After leaving Vane marooned, Calico Jack and the crew captured a merchant ship The Kingston, which had a rich cargo and would have kept him and the crew in funds for months. However he was only off the coast of Port Royal when he took the ship and the merchants who had cargo on it quickly hired a bunch of bounty hunters to sail after him. They pursued him all the way to Isla de los Pinos off Cuba and while Jack and his crew were ashore the bounty hunters recaptured the The Kingston and took it back to Port Royal.
Somehow Rackham and his men made it back to Nassau where he met with Governor Rogers and accepted the Royal Pardon to all pirates that was still on offer, claiming that Vane had forced him into piracy.
Whilst in Nassau Calico Jack met Anne Bonny who was married to John bonny a former pirate who had turned informer. Jack appealed to Governor Rogers to annul Anne's marriage, but he refused. They continued their relationship and when Anne became pregnant Jack sent her to Cuba to have the baby. While Anne was away Jack met up with Mary Read, who dressed as a man and had also been a pirate before accepting the pardon.
Shore life did not suit Jack and in August 1720, Jack, Bonny, Read, and a number of other pirates made off with a ship under cover over darkness. They resumed their piratical career but for some reason they never took any big prizes preferring to concentrate on small fishing vessels and poorly armed merchant ships.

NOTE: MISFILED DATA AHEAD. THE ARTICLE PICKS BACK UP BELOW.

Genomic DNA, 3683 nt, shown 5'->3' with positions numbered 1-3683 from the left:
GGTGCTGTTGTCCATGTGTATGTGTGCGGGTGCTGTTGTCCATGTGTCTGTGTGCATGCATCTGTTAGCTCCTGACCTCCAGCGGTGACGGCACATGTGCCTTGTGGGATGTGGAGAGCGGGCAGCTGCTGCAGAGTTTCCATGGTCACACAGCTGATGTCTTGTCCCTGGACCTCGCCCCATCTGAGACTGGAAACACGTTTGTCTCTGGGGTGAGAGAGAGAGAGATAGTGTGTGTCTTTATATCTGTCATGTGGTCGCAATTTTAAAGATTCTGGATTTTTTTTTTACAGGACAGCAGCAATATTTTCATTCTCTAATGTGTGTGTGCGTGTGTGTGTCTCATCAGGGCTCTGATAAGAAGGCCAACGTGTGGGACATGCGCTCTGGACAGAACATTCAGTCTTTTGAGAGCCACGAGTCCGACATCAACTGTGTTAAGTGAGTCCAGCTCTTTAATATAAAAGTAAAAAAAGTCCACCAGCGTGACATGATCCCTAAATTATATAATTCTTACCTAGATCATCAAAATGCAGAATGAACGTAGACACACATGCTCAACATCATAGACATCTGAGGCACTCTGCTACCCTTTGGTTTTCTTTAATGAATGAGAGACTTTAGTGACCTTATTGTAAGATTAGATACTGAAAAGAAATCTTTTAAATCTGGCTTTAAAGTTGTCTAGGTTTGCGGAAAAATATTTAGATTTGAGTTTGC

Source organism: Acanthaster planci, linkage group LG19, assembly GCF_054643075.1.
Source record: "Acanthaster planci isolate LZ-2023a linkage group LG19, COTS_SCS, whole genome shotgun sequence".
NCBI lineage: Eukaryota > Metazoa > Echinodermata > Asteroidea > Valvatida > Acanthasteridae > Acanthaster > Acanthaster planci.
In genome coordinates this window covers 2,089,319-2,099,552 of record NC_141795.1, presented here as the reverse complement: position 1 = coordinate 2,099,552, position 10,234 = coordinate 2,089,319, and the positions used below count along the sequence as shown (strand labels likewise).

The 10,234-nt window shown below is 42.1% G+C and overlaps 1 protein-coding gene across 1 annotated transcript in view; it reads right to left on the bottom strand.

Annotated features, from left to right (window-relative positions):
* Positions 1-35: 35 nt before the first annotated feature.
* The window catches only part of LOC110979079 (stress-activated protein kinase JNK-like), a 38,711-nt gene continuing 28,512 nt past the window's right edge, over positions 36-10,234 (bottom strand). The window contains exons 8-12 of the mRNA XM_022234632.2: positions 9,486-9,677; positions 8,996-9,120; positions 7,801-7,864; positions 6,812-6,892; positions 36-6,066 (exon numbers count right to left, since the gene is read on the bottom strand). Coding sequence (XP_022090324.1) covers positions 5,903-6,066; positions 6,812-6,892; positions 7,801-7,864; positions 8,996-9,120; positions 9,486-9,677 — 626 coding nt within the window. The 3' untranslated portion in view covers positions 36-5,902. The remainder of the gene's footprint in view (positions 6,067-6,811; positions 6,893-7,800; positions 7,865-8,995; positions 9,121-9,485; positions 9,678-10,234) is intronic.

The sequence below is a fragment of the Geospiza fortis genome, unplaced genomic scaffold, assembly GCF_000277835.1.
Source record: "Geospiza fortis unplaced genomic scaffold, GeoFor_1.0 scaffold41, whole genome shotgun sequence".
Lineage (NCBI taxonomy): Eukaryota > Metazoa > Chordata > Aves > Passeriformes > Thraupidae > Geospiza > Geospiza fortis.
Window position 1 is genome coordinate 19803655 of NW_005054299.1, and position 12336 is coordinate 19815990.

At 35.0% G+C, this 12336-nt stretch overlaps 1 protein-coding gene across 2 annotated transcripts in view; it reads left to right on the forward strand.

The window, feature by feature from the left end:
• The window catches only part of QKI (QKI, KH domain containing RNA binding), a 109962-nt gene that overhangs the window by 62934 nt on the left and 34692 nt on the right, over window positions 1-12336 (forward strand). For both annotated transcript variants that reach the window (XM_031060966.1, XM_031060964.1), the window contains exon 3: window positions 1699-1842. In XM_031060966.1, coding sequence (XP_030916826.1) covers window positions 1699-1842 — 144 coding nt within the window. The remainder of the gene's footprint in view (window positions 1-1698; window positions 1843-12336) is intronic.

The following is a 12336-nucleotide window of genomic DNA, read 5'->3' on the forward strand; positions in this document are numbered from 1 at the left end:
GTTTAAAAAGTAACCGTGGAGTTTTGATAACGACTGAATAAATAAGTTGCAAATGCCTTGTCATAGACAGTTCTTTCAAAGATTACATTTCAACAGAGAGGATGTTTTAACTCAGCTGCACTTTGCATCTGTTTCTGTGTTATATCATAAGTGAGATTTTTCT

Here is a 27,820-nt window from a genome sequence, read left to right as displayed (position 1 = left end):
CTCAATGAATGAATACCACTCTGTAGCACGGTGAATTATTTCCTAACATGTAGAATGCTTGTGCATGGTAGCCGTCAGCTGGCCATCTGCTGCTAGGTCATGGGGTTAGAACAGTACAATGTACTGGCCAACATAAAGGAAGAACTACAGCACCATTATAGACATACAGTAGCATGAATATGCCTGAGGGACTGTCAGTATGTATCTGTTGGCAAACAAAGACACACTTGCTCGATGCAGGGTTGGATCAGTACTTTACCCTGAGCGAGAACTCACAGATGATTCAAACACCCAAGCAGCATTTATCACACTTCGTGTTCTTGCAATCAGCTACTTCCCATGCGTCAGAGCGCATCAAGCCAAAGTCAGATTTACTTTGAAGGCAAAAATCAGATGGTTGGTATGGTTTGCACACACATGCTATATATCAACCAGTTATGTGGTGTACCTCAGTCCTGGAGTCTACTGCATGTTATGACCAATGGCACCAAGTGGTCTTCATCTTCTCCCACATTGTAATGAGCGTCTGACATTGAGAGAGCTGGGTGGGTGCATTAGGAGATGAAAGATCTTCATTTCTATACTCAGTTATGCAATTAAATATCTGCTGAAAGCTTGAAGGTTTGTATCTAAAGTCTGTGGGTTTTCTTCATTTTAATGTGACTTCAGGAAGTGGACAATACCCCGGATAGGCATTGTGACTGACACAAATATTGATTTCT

Their renewed career was short. Four months later at the end of October his ship was caught by Captain Barnet a bounty hunter who patrolled the Caribbean. The popular story is that Jack and the male members of the crew fled below decks while Bonny and Read fought. The crew were captured and taken back to Jamaica for trial.
The trial was a forgone conclusion and the crew were sentenced to death, Bonny and Read were spared the noose because they were both pregnant. A popular story is that Bonny was allowed to see Jack one last time before he was hanged, but it was not a warm meeting as she is supposed to have said “I'm sorry to see you here, but if you had fought like a man, you need not have hanged like a dog."
Calico Jack life ended in the hangman's noose on November 18 1720. Like many pirates before him his body was left to rot in a gibbet in the harbour.
Given Calico Jack's lack of success as a pirate it is likely that he would not have been more than a footnote in history were it not for the two women pirates in his crew.